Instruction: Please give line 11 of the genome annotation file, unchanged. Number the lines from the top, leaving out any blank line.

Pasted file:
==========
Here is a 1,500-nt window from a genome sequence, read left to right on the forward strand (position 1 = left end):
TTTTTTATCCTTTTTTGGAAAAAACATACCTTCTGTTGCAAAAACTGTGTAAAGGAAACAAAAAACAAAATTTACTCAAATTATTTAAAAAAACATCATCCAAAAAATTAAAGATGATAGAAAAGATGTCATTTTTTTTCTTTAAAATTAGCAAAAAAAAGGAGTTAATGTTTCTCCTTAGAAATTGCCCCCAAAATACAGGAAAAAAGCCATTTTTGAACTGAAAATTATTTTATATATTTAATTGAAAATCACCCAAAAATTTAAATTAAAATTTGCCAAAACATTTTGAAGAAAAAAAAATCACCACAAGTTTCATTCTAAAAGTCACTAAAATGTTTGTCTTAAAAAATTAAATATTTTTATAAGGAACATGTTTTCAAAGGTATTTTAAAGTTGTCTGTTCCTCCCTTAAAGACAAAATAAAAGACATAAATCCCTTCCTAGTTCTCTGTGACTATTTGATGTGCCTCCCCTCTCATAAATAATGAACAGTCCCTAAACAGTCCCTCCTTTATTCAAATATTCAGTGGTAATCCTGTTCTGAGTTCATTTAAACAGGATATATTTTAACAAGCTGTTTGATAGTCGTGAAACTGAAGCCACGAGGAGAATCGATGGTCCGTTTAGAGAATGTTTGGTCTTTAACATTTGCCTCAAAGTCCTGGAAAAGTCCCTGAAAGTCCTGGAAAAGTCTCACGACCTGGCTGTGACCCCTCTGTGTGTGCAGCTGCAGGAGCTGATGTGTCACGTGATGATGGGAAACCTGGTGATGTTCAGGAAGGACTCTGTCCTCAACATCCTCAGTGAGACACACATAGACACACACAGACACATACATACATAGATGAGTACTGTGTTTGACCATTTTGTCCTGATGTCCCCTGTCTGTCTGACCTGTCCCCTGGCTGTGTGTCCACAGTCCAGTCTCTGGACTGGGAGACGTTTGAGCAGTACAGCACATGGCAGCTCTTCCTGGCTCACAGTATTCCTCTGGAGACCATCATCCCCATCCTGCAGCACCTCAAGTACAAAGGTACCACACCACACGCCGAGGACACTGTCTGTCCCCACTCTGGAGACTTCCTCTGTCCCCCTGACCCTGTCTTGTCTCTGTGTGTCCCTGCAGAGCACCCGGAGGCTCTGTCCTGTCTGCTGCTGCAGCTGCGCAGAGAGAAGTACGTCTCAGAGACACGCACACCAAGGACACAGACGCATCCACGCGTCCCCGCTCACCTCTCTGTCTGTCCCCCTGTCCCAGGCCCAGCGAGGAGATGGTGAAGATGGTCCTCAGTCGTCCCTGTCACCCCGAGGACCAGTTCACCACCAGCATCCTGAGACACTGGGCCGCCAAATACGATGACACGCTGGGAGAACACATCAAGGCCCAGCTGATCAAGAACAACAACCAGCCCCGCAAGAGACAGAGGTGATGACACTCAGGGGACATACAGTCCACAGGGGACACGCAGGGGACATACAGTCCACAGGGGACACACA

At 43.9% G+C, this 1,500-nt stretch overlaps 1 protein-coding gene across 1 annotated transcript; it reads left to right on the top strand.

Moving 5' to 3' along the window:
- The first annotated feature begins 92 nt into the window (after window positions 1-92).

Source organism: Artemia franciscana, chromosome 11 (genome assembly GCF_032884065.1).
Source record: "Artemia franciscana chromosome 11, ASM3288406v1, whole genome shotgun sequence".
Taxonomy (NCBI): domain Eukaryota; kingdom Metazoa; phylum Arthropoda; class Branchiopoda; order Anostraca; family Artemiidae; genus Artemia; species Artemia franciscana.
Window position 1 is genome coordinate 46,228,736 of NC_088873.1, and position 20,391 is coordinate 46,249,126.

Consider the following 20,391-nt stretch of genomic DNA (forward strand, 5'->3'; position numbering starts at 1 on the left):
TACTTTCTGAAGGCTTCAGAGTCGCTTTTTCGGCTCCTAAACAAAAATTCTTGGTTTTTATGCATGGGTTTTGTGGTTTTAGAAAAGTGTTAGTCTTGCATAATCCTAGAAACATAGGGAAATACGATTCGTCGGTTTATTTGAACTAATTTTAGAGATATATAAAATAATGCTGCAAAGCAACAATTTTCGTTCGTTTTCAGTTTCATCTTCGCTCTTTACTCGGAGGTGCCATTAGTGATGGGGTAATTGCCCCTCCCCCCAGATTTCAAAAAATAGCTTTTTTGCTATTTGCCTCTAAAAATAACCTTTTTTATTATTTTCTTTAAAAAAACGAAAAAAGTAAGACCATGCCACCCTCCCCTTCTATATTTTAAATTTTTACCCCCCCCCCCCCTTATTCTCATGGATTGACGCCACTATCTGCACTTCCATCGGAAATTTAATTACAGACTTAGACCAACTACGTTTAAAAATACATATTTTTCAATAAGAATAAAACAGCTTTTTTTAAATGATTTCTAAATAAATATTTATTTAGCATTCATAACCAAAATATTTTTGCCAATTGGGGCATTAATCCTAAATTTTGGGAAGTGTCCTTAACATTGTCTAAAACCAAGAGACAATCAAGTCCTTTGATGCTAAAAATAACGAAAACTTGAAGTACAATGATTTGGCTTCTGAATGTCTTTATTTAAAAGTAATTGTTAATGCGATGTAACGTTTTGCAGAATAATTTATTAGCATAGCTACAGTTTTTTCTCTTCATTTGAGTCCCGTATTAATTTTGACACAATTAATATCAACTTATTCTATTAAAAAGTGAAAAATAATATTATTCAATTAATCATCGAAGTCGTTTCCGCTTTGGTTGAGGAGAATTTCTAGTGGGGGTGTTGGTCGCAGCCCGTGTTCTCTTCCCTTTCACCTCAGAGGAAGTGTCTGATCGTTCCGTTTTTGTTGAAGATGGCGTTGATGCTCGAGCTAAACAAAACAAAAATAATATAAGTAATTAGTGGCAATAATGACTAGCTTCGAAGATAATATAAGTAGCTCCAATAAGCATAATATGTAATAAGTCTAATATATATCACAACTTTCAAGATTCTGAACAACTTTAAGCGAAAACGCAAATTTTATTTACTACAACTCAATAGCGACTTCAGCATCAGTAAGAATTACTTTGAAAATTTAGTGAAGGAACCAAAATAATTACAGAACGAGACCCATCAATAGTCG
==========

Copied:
TACTTTCTGAAGGCTTCAGAGTCGCTTTTTCGGCTCCTAAACAAAAATTCTTGGTTTTTATGCATGGGTTTTGTGGTTTTAGAAAAGTGTTAGTCTTGCATAATCCTAGAAACATAGGGAAATACGATTCGTCGGTTTATTTGAACTAATTTTAGAGATATATAAAATAATGCTGCAAAGCAACAATTTTCGTTCGTTTTCAGTTTCATCTTCGCTCTTTACTCGGAGGTGCCATTAGTGATGGGGTAATTGCCCCTCCCCCCAGATTTCAAAAAATAGCTTTTTTGCTATTTGCCTCTAAAAATAACCTTTTTTATTATTTTCTTTAAAAAAACGAAAAAAGTAAGACCATGCCACCCTCCCCTTCTATATTTTAAATTTTTACCCCCCCCCCCCCTTATTCTCATGGATTGACGCCACTATCTGCACTTCCATCGGAAATTTAATTACAGACTTAGACCAACTACGTTTAAAAATACATATTTTTCAATAAGAATAAAACAGCTTTTTTTAAATGATTTCTAAATAAATATTTATTTAGCATTCATAACCAAAATATTTTTGCCAATTGGGGCATTAATCCTAAATTTTGGGAAGTGTCCTTAACATTGTCTAAAACCAAGAGACAATCAAGTCCTTTGATGCTAAAAATAACGAAAACTTGAAGTACAATGATTTGGCTTCTGAATGTCTTTATTTAAAAGTAATTGTTAATGCGATGTAACGTTTTGCAGAATAATTTATTAGCATAGCTACAGTTTTTTCTCTTCATTTGAGTCCCGTATTAATTTTGACACAATTAATATCAACTTATTCTATTAAAAAGTGAAAAATAATATTATTCAATTAATCATCGAAGTCGTTTCCGCTTTGGTTGAGGAGAATTTCTAGTGGGGGTGTTGGTCGCAGCCCGTGTTCTCTTCCCTTTCACCTCAGAGGAAGTGTCTGATCGTTCCGTTTTTGTTGAAGATGGCGTTGATGCTCGAGCTAAACAAAACAAAAATAATATAAGTAATTAGTGGCAATAATGACTAGCTTCGAAGATAATATAAGTAGCTCCAATAAGCATAATATGTAATAAGTCTAATATATATCACAACTTTCAAGATTCTGAACAACTTTAAGCGAAAACGCAAATTTTATTTACTACAACTCAATAGCGACTTCAGCATCAGTAAGAATTACTTTGAAAATTTAGTGAAGGAACCAAAATAATTACAGAACGAGACCCATCAATAGTCG